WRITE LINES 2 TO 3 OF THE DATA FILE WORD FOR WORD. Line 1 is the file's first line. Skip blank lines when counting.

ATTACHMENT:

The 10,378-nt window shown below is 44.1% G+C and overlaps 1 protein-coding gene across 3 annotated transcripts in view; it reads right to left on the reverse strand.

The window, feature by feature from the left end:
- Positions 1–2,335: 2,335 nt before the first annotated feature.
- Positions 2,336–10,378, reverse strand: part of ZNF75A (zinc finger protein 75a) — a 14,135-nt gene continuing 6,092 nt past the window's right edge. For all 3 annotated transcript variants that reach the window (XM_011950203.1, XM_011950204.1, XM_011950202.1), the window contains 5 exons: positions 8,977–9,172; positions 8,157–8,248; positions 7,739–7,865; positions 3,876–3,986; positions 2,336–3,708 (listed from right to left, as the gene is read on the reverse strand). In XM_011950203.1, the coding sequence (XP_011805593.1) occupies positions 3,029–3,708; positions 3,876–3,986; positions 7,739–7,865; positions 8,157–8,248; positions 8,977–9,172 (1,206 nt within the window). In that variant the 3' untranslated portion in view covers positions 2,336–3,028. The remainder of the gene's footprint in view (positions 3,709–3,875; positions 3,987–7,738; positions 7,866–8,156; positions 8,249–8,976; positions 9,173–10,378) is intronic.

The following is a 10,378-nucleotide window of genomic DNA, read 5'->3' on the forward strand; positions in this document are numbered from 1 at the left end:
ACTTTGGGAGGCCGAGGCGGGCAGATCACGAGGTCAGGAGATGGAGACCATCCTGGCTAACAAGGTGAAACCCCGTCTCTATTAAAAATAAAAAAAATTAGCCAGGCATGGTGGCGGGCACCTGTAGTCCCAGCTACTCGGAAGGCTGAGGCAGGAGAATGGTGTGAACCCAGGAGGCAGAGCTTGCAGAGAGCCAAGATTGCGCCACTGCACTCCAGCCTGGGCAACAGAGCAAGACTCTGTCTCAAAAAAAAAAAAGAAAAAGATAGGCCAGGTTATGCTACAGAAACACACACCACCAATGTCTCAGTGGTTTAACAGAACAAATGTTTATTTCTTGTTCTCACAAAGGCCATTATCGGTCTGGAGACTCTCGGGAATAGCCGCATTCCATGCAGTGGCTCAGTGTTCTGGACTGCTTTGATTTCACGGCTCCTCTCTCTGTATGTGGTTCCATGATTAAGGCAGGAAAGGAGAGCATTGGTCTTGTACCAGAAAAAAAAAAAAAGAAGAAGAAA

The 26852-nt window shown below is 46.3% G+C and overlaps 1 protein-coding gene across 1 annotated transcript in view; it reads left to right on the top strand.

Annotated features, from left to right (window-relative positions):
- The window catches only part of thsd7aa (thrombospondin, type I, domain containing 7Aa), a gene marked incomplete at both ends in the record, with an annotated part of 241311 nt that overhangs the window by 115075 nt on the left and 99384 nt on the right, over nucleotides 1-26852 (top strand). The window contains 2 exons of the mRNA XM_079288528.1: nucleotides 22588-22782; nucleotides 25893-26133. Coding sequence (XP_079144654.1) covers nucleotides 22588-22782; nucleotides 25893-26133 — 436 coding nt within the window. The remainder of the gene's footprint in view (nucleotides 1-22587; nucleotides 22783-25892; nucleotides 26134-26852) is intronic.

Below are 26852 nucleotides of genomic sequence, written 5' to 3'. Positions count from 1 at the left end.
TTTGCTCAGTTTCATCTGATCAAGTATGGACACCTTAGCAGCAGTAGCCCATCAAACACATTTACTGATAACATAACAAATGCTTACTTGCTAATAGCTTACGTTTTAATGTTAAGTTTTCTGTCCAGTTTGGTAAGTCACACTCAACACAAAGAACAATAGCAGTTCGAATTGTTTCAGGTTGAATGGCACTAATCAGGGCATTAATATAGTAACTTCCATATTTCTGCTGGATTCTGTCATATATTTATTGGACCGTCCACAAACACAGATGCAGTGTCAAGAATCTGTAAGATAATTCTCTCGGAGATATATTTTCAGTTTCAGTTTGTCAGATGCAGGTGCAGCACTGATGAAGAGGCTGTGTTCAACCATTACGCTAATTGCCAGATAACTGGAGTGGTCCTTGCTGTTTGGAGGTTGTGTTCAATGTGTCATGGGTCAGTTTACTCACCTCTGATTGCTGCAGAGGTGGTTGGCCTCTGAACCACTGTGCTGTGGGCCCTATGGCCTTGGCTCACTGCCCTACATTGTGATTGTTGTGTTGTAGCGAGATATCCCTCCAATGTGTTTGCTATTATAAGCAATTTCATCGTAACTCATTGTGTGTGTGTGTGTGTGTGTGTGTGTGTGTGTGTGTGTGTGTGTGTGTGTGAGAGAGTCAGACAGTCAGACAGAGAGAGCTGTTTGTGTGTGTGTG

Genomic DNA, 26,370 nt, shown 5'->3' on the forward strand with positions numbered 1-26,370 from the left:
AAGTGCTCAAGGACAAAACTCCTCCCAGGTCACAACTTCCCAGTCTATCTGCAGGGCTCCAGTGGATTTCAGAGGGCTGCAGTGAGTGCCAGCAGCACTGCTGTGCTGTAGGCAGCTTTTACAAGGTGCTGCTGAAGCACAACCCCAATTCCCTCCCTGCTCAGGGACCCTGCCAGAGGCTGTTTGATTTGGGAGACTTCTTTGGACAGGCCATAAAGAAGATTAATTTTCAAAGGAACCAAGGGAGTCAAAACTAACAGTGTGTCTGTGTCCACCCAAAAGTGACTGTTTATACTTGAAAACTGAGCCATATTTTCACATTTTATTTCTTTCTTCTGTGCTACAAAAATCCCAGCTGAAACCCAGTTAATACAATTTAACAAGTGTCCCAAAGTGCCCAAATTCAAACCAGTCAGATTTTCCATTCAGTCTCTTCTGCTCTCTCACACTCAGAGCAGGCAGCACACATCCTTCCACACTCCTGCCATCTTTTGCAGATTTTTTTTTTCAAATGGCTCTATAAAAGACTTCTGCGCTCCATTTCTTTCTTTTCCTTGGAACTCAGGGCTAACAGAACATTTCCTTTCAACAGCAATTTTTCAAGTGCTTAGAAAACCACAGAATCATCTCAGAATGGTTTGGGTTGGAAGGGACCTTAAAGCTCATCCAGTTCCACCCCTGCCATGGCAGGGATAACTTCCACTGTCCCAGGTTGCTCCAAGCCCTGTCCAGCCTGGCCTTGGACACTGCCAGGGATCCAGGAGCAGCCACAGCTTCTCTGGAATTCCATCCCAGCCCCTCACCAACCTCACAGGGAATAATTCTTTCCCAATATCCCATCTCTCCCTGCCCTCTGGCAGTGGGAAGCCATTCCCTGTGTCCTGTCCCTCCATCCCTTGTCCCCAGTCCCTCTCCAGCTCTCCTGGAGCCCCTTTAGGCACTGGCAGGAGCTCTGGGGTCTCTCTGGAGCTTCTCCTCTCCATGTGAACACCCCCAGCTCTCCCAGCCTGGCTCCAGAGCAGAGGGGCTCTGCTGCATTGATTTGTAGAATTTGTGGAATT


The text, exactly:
The window, feature by feature from the left end:
- Positions 1–2,335: 2,335 nt before the first annotated feature.